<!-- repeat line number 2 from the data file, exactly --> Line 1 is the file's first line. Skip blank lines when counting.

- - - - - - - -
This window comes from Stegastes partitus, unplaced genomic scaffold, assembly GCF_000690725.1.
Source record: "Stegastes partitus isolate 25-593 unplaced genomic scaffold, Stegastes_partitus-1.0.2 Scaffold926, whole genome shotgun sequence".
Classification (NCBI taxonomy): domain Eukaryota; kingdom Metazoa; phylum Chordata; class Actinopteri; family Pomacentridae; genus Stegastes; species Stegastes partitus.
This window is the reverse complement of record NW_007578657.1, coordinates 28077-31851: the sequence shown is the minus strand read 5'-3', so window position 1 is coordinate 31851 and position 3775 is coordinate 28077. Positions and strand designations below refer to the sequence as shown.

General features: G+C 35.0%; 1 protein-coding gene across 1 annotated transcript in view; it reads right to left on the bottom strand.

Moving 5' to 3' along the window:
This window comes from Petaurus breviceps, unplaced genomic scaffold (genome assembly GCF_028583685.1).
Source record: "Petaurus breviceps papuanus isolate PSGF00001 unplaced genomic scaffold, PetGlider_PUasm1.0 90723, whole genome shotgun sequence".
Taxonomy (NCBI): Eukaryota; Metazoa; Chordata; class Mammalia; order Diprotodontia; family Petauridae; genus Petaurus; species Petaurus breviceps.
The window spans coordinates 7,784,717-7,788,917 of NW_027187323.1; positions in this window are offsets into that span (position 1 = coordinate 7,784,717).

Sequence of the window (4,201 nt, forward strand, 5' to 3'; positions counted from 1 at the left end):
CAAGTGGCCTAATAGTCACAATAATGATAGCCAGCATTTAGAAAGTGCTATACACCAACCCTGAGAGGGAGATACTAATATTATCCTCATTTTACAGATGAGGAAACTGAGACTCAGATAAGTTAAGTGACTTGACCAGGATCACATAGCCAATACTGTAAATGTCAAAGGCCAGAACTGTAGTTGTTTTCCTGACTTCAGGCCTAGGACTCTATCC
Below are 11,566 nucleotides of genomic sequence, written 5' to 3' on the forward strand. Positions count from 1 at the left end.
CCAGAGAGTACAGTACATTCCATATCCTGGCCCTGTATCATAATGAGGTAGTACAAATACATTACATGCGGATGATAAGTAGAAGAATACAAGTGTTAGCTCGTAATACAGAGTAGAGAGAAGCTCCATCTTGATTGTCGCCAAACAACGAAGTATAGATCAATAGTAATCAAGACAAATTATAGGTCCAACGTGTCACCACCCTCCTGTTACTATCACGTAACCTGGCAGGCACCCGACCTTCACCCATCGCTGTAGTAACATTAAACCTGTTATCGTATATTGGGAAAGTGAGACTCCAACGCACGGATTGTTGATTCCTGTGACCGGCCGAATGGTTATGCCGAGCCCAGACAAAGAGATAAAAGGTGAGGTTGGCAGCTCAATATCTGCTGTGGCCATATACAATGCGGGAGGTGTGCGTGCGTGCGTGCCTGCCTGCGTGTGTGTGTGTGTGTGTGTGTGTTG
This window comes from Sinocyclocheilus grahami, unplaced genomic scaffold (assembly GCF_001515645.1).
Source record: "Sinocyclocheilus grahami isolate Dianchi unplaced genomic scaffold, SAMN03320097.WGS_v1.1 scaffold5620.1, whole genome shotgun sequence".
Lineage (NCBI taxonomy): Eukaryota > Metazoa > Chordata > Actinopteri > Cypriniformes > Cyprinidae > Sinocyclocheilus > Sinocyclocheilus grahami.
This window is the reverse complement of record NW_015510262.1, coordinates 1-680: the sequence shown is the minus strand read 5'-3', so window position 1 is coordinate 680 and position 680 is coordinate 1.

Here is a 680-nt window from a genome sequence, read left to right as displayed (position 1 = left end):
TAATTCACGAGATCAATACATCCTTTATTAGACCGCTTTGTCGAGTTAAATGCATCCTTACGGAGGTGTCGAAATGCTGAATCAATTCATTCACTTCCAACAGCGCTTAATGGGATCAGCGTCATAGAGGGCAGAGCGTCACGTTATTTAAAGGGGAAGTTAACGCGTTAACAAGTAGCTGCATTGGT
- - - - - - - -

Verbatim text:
Source record: "Stegastes partitus isolate 25-593 unplaced genomic scaffold, Stegastes_partitus-1.0.2 Scaffold926, whole genome shotgun sequence".